- #1

chipotleaway

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## Homework Statement

Show that

[tex]sin(\alpha)-sin(\beta)=-\frac{v}{c}sin(\alpha+\beta)[/tex]

is equivalent to

[tex]cos(\beta)=\frac{-2\frac{v}{c}+(1+\frac{v^2}{c^2})cos(\alpha)}{1-2\frac{v}{c}cos(\alpha)+\frac{v^2}{c^2}}[/tex]

## Homework Equations

This is the last step in the derivation of the relativistic reflection law. The first equation was derived using the principle of least time and the second is from Einstein's paper on special relativity.

[itex]\alpha[/itex] = angle of incidence

[itex]\beta[/itex] = angle of reflection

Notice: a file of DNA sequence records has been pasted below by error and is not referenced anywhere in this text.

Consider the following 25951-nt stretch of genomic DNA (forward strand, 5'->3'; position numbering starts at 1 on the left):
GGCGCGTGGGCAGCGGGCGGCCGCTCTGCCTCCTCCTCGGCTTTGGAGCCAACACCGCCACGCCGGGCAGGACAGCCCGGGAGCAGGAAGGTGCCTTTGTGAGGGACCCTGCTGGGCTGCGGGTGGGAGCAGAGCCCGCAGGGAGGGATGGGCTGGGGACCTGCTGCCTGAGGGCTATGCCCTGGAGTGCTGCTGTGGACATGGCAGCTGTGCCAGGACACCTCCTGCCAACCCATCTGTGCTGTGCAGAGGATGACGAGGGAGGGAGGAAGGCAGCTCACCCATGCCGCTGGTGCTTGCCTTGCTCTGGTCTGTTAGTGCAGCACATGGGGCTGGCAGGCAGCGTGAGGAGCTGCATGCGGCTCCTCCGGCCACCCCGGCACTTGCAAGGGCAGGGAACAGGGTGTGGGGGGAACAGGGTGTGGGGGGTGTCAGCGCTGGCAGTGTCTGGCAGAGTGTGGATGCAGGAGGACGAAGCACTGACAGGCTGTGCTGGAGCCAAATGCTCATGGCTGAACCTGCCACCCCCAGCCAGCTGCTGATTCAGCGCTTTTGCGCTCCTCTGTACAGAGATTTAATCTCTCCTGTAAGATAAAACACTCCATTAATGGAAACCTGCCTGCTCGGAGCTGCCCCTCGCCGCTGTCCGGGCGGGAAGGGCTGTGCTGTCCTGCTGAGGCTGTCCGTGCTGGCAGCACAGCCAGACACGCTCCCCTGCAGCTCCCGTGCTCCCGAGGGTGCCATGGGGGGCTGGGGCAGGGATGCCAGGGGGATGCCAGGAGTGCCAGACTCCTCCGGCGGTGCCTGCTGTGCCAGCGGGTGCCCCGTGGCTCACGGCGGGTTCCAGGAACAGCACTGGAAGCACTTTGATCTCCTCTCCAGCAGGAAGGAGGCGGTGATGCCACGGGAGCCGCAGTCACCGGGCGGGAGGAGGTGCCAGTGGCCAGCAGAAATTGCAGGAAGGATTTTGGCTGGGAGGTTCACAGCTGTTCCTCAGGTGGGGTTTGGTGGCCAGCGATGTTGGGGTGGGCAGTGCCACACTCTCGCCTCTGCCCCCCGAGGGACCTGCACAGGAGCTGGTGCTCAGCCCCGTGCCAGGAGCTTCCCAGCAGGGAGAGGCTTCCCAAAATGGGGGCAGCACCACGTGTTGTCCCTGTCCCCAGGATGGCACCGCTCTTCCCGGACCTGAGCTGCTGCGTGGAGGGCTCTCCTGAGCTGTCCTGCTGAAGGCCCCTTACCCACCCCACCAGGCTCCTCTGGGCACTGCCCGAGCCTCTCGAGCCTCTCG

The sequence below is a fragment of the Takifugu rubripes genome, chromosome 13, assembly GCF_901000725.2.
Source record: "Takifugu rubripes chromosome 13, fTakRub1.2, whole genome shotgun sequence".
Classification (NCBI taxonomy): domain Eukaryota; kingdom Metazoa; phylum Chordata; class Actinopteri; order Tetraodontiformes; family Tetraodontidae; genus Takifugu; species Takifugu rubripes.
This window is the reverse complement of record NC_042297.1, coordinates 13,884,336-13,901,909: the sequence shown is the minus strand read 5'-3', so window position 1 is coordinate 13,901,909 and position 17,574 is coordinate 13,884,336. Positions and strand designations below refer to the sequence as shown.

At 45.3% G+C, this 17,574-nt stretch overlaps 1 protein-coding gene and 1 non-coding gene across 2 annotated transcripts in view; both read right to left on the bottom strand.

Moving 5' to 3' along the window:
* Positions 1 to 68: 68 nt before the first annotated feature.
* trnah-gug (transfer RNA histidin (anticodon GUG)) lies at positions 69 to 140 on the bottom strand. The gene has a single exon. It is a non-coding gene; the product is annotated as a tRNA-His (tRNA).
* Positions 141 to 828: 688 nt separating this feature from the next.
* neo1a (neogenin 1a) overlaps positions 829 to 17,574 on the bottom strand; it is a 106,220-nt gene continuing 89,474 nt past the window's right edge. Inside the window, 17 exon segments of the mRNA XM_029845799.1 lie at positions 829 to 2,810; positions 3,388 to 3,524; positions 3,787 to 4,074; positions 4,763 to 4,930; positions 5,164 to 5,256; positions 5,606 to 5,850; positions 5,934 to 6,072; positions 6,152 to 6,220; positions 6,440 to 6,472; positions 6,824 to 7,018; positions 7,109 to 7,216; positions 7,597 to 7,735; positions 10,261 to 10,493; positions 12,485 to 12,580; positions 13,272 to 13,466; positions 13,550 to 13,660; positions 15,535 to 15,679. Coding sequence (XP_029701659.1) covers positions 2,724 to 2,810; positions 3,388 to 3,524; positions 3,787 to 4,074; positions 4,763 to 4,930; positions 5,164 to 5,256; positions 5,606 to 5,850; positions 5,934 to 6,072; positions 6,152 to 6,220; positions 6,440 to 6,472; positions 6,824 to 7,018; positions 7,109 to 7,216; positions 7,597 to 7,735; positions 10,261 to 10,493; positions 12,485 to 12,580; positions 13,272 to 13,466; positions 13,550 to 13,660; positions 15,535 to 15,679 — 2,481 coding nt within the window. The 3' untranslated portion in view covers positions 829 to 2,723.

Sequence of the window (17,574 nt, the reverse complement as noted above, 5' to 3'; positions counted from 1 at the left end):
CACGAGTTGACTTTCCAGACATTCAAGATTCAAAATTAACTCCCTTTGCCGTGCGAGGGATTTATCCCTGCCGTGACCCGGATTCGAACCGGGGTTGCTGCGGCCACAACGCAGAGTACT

[itex]v[/itex] = velocity of mirror away from light

[itex]c[/itex] = speed of light

link to diagram

## The Attempt at a Solution

I used the identity [itex]sin(\alpha+\beta = sin(\alpha)cos(\beta)+cos(\alpha)sin(\beta)[/itex] on the RHS, squared both sides, changed by the squared sines into cosines squared - some more algebra and this is the best I've got at the moment:

[tex]2c^2(1-sin(\alpha)sin(\beta))-(c^2-v^2)(cos^2(\alpha)+cos^2(\beta))=-2v^2cos^2(\alpha)cos^2(\beta)+2sin(\alpha)cos(\beta)sin(\beta)cos( \alpha)[/tex]

How do I get rid of the sines?